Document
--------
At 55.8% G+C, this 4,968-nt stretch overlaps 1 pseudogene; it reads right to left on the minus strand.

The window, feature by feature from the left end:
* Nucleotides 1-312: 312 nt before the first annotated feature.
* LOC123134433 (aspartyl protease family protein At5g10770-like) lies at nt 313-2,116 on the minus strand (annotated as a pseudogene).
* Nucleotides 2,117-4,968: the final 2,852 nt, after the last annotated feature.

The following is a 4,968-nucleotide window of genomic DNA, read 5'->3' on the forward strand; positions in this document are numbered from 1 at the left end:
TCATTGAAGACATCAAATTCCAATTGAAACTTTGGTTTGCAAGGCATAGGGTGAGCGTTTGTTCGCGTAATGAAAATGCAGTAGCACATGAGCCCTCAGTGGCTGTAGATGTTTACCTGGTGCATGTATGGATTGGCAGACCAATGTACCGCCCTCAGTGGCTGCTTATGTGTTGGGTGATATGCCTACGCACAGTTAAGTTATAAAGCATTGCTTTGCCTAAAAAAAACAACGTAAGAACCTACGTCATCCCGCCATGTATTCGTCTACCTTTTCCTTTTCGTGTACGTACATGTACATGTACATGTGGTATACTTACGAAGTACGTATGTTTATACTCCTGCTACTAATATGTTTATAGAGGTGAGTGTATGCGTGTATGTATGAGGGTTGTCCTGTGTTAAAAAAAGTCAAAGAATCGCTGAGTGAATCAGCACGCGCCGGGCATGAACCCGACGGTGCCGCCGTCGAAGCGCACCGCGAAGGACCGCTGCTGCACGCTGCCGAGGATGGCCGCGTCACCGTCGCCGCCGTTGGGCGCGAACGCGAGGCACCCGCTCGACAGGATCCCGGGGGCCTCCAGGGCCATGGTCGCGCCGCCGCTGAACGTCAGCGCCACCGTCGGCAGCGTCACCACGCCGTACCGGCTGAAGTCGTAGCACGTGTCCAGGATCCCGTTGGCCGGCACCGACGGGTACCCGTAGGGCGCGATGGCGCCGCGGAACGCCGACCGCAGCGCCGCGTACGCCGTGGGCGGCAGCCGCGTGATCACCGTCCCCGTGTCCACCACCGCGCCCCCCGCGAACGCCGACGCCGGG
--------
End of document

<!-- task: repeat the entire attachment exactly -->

At 55.8% G+C, this 4,968-nt stretch overlaps 1 pseudogene; it reads right to left on the minus strand.

The window, feature by feature from the left end:
* Nucleotides 1-312: 312 nt before the first annotated feature.
* LOC123134433 (aspartyl protease family protein At5g10770-like) lies at nt 313-2,116 on the minus strand (annotated as a pseudogene).
* Nucleotides 2,117-4,968: the final 2,852 nt, after the last annotated feature.

The following is a 4,968-nucleotide window of genomic DNA, read 5'->3' on the forward strand; positions in this document are numbered from 1 at the left end:
TCATTGAAGACATCAAATTCCAATTGAAACTTTGGTTTGCAAGGCATAGGGTGAGCGTTTGTTCGCGTAATGAAAATGCAGTAGCACATGAGCCCTCAGTGGCTGTAGATGTTTACCTGGTGCATGTATGGATTGGCAGACCAATGTACCGCCCTCAGTGGCTGCTTATGTGTTGGGTGATATGCCTACGCACAGTTAAGTTATAAAGCATTGCTTTGCCTAAAAAAAACAACGTAAGAACCTACGTCATCCCGCCATGTATTCGTCTACCTTTTCCTTTTCGTGTACGTACATGTACATGTACATGTGGTATACTTACGAAGTACGTATGTTTATACTCCTGCTACTAATATGTTTATAGAGGTGAGTGTATGCGTGTATGTATGAGGGTTGTCCTGTGTTAAAAAAAGTCAAAGAATCGCTGAGTGAATCAGCACGCGCCGGGCATGAACCCGACGGTGCCGCCGTCGAAGCGCACCGCGAAGGACCGCTGCTGCACGCTGCCGAGGATGGCCGCGTCACCGTCGCCGCCGTTGGGCGCGAACGCGAGGCACCCGCTCGACAGGATCCCGGGGGCCTCCAGGGCCATGGTCGCGCCGCCGCTGAACGTCAGCGCCACCGTCGGCAGCGTCACCACGCCGTACCGGCTGAAGTCGTAGCACGTGTCCAGGATCCCGTTGGCCGGCACCGACGGGTACCCGTAGGGCGCGATGGCGCCGCGGAACGCCGACCGCAGCGCCGCGTACGCCGTGGGCGGCAGCCGCGTGATCACCGTCCCCGTGTCCACCACCGCGCCCCCCGCGAACGCCGACGCCGGG